Just in case he hadn't divided audiences enough with Prometheus, Ridley Scott directed this adaptation of a Cormac McCarthy novel that's seemingly devised to piss people off. Michael Fassbender leads a first-rate ensemble in a movie that's as bleak, mean-spirited, and darkly funny as they come. What might be considered a minor work from another filmmaker is Essential Ridley Scott because it demonstrates just how well he's able to make so many different kinds of movies. Had he chosen to, he could have made an entire career directing blacker than black films like this one and we still would have been better for it. It's the logical conclusion of the nihilism present in his 2000s movies like Hannibal and Prometheus.

14. The Martian (2015)
Like with Thelma & Louise 25 years earlier, this is Ridley Scott flexing that he can direct anything well. Though known for a long time as a stylist -- probably because so many of his movies are so stylish -- Scott is able to step aside and service the material as well as anyone since Michael Curtiz. And while a lot of The Martian depends on Matt Damon's winning, movie-star performance, it's Scott who finds the tricky balance of tones and generates suspense even as we know how things will resolve. A good story, well told.

15. The Last Duel (2021)
One of two movies Scott released within months of each other in 2021, The Last Duel is Scott's best movie in years. An adaptation of the novel by Eric Jager (with a screenplay by Matt Damon, Ben Affleck, and Nicole Holofcener), Duel tells the Rashomon-like story of a sexual assault from three different perspectives -- the masterstroke being that none of the details of the assault are all that different. Going all the way back to Alien, Scott has been interested in what happens when we deny women a voice and rob them of any power or agency. This is his best distillation of that theme, another great film in a career full of great films. Plus, I like the idea of bookending a list that begins with The Duellists with this movie.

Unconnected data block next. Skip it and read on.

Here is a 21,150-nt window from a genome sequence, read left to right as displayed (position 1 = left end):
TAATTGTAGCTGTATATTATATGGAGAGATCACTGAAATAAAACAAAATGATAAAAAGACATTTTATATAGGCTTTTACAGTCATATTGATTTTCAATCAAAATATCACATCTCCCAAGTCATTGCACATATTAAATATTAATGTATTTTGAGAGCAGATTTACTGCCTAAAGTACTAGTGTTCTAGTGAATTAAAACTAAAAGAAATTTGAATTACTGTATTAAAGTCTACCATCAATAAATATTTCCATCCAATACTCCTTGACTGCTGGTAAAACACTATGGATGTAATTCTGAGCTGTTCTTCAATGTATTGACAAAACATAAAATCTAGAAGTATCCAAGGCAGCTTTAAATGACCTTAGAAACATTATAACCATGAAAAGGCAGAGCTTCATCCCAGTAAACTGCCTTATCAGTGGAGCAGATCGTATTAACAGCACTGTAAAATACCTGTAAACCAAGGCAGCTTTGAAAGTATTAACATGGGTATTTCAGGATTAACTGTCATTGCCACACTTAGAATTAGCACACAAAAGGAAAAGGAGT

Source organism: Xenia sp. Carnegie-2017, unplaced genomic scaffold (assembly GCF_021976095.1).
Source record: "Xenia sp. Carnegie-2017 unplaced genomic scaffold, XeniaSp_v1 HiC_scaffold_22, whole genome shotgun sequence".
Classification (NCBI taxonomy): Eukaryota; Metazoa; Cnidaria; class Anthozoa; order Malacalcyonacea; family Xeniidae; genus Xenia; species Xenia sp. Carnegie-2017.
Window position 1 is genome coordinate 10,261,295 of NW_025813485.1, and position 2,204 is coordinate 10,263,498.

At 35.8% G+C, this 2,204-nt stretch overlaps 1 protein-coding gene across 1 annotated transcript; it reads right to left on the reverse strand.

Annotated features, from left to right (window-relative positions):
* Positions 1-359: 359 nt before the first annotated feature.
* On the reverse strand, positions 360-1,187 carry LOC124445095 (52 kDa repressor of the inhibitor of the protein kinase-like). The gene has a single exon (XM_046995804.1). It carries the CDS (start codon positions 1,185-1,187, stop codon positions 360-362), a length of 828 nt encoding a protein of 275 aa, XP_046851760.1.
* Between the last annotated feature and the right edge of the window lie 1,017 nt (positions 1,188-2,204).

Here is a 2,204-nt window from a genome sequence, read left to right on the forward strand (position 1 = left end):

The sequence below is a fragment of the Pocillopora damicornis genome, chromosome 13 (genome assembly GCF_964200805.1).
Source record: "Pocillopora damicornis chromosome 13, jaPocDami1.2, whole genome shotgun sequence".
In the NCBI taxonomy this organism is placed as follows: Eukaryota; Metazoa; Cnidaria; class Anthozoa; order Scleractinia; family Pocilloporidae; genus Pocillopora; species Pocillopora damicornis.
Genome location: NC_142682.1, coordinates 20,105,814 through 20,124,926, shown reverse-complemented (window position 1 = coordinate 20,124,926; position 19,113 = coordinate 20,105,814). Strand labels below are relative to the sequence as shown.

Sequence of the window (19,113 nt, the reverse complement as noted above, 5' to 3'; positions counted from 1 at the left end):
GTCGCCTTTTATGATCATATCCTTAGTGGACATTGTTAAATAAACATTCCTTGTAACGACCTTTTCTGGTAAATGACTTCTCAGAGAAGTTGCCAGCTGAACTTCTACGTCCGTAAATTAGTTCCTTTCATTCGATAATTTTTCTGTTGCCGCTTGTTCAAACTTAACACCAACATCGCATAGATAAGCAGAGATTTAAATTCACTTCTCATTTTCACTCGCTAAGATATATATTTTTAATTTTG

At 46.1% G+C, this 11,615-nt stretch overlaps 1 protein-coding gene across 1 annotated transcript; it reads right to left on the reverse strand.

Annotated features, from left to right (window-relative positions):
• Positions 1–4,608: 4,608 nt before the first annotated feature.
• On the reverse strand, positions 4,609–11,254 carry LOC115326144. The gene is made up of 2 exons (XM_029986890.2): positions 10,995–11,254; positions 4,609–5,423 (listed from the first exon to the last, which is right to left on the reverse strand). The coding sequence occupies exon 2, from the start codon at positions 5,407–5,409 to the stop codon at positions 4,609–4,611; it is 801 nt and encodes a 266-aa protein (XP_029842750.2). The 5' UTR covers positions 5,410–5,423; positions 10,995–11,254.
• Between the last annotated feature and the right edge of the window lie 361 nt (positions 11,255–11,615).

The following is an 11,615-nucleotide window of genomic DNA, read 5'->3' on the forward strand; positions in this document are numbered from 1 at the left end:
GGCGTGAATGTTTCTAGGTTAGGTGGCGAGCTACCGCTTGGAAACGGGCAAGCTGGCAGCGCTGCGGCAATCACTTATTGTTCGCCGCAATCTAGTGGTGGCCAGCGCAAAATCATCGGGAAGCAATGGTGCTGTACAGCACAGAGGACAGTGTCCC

also a reminder that as is all too often the case, i have glaring omissions with directors that i love. Time to work on that and fill in some gaps.

    But first ill just place this origami unicorn here for no particular reason.

    (PS: If you havent seen it, do yourself a favor and google "Blade Runner Im Not a Robot Meme". Personal all time fav. Makes me cackle every time).

  2. This is a terrific roundup, Patrick -- and thank you for the shout-out. :) You've really captured that masterful versatility of Scott as a director, something I find constantly amazing. It also makes me want to re-visit a bunch of his films, especially Matchstick Men! Great subject and great writing.

  3. Thanks for writing this, Patrick! I stump for Tony all the time but Ridley is definitely an incredible director who can work in just about any genre. Your list and commentary showcase that really well, and make me realize there are some I still need to catch up with (The Counselor, The Duellists, and Kingdom of Heaven). Really great column!

    1. OOOO Tony...another director who has a ton of movies i love (looking at you True Romance) but also tons of gaps for me!!!

  4. This is a great read. I need to fill in some gaps.